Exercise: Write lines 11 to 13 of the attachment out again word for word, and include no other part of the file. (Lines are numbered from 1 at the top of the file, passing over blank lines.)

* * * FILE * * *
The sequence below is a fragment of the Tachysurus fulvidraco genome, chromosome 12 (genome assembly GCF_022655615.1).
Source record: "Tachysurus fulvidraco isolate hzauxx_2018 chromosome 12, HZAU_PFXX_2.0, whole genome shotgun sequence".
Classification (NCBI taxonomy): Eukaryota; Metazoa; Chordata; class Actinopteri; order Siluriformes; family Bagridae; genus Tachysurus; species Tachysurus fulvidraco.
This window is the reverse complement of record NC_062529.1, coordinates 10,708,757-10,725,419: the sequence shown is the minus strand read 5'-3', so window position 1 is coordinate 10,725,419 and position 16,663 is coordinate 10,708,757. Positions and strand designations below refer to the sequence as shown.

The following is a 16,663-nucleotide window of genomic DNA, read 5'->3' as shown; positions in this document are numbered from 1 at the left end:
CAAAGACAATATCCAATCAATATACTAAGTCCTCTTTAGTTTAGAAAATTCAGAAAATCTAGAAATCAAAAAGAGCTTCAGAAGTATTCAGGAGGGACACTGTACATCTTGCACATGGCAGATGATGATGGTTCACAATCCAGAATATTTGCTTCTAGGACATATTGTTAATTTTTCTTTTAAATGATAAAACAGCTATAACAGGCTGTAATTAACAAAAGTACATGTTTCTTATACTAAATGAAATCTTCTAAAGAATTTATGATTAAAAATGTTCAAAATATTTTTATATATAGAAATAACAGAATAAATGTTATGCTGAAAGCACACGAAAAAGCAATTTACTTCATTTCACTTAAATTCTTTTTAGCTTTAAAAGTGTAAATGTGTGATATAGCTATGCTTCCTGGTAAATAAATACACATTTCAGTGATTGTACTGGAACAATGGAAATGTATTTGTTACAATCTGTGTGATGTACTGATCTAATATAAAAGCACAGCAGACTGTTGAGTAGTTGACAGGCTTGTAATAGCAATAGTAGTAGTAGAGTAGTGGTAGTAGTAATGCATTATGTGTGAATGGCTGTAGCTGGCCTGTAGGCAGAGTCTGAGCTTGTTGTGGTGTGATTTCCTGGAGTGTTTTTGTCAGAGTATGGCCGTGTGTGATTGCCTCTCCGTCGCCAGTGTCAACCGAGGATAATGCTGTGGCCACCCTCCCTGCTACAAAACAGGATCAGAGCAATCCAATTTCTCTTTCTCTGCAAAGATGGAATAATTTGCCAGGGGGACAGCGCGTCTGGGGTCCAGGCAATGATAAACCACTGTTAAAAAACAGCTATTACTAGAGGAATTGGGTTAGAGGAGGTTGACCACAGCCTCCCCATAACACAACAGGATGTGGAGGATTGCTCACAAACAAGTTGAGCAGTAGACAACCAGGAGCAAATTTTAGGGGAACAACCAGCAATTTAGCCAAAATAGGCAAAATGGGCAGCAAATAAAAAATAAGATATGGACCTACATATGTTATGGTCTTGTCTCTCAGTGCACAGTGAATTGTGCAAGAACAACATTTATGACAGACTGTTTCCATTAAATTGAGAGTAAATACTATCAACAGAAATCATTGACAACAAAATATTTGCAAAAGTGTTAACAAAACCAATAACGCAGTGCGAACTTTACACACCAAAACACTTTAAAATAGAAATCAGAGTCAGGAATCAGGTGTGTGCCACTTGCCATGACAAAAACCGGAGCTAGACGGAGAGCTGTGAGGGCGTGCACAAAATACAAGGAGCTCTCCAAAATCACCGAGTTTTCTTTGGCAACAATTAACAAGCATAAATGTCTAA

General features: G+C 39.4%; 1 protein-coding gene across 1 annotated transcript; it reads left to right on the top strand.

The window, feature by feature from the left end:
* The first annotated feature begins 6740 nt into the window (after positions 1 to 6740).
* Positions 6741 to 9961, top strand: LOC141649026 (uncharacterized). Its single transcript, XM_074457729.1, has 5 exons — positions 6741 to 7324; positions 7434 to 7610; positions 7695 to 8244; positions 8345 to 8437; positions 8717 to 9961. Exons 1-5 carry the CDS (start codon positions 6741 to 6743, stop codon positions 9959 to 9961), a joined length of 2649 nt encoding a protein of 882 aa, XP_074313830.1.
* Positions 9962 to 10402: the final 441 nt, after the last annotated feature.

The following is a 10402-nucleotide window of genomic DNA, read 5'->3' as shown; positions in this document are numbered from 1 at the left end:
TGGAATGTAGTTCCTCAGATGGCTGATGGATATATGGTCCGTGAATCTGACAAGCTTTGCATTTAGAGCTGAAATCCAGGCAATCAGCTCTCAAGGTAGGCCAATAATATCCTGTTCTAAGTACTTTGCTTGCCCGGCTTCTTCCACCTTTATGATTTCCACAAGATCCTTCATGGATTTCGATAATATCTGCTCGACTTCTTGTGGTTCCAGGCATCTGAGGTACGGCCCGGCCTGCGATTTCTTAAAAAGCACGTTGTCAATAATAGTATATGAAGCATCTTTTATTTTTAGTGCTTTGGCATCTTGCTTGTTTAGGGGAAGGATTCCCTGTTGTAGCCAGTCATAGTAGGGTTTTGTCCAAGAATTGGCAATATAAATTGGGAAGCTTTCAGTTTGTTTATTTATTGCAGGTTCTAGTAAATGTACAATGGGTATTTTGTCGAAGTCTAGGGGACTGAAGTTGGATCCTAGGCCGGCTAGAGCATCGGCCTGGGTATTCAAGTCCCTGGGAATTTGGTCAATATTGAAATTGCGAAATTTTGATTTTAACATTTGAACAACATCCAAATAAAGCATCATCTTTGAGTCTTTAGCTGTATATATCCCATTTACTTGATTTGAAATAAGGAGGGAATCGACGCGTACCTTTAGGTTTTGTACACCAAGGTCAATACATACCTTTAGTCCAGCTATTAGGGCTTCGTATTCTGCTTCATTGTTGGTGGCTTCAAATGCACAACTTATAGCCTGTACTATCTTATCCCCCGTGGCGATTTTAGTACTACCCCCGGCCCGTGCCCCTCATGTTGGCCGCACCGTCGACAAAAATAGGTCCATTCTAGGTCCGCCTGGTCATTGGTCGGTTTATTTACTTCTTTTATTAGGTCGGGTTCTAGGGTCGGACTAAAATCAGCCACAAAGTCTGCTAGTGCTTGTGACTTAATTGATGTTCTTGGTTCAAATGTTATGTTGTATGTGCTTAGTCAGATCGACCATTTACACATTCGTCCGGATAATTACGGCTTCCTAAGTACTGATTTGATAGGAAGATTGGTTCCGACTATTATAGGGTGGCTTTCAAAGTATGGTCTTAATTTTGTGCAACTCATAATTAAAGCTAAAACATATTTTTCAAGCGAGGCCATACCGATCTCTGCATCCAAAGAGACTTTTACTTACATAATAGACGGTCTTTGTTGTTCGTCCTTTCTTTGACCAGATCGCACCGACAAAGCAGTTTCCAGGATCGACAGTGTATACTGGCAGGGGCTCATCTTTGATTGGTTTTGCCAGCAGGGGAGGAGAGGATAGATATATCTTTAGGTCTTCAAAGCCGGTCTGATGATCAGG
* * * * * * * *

* Positions 9962 to 10402: the final 441 nt, after the last annotated feature.

The following is a 10402-nucleotide window of genomic DNA, read 5'->3' as shown; positions in this document are numbered from 1 at the left end:
TGGAATGTAGTTCCTCAGATGGCTGATGGATATATGGTCCGTGAATCTGACAAGCTTTGCATTTAGAGCTGAAATCCAGGCAATCAGCTCTCAAGGTAGGCCAATAATATCCTGTTCTAAGTACTTTGCTTGCCCGGCTTCTTCCACCTTTATGATTTCCACAAGATCCTTCATGGATTTCGATAATATCTGCTCGACTTCTTGTGGTTCCAGGCATCTGAGGTACGGCCCGGCCTGCGATTTCTTAAAAAGCACGTTGTCAATAATAGTATATGAAGCATCTTTTATTTTTAGTGCTTTGGCATCTTGCTTGTTTAGGGGAAGGATTCCCTGTTGTAGCCAGTCATAGTAGGGTTTTGTCCAAGAATTGGCAATATAAATTGGGAAGCTTTCAGTTTGTTTATTTATTGCAGGTTCTAGTAAATGTACAATGGGTATTTTGTCGAAGTCTAGGGGACTGAAGTTGGATCCTAGGCCGGCTAGAGCATCGGCCTGGGTATTCAAGTCCCTGGGAATTTGGTCAATATTGAAATTGCGAAATTTTGATTTTAACATTTGAACAACATCCAAATAAAGCATCATCTTTGAGTCTTTAGCTGTATATATCCCATTTACTTGATTTGAAATAAGGAGGGAATCGACGCGTACCTTTAGGTTTTGTACACCAAGGTCAATACATACCTTTAGTCCAGCTATTAGGGCTTCGTATTCTGCTTCATTGTTGGTGGCTTCAAATGCACAACTTATAGCCTGTACTATCTTATCCCCCGTGGCGATTTTAGTACTACCCCCGGCCCGTGCCCCTCATGTTGGCCGCACCGTCGACAAAAATAGGTCCATTCTAGGTCCGCCTGGTCATTGGTCGGTTTATTTACTTCTTTTATTAGGTCGGGTTCTAGGGTCGGACTAAAATCAGCCACAAAGTCTGCTAGTGCTTGTGACTTAATTGATGTTCTTGGTTCAAATGTTATGTTGTATGTGCTTAGTCAGATCGACCATTTACACATTCGTCCGGATAATTACGGCTTCCTAAGTACTGATTTGATAGGAAGATTGGTTCCGACTATTATAGGGTGGCTTTCAAAGTATGGTCTTAATTTTGTGCAACTCATAATTAAAGCTAAAACATATTTTTCAAGCGAGGCCATACCGATCTCTGCATCCAAAGAGACTTTTACTTACATAATAGACGGTCTTTGTTGTTCGTCCTTTCTTTGACCAGATCGCACCGACAAAGCAGTTTCCAGGATCGACAGTGTATACTGGCAGGGGCTCATCTTTGATTGGTTTTGCCAGCAGGGGAGGAGAGGATAGATATATCTTTAGGTCTTCAAAGCCGGTCTGATGATCAGG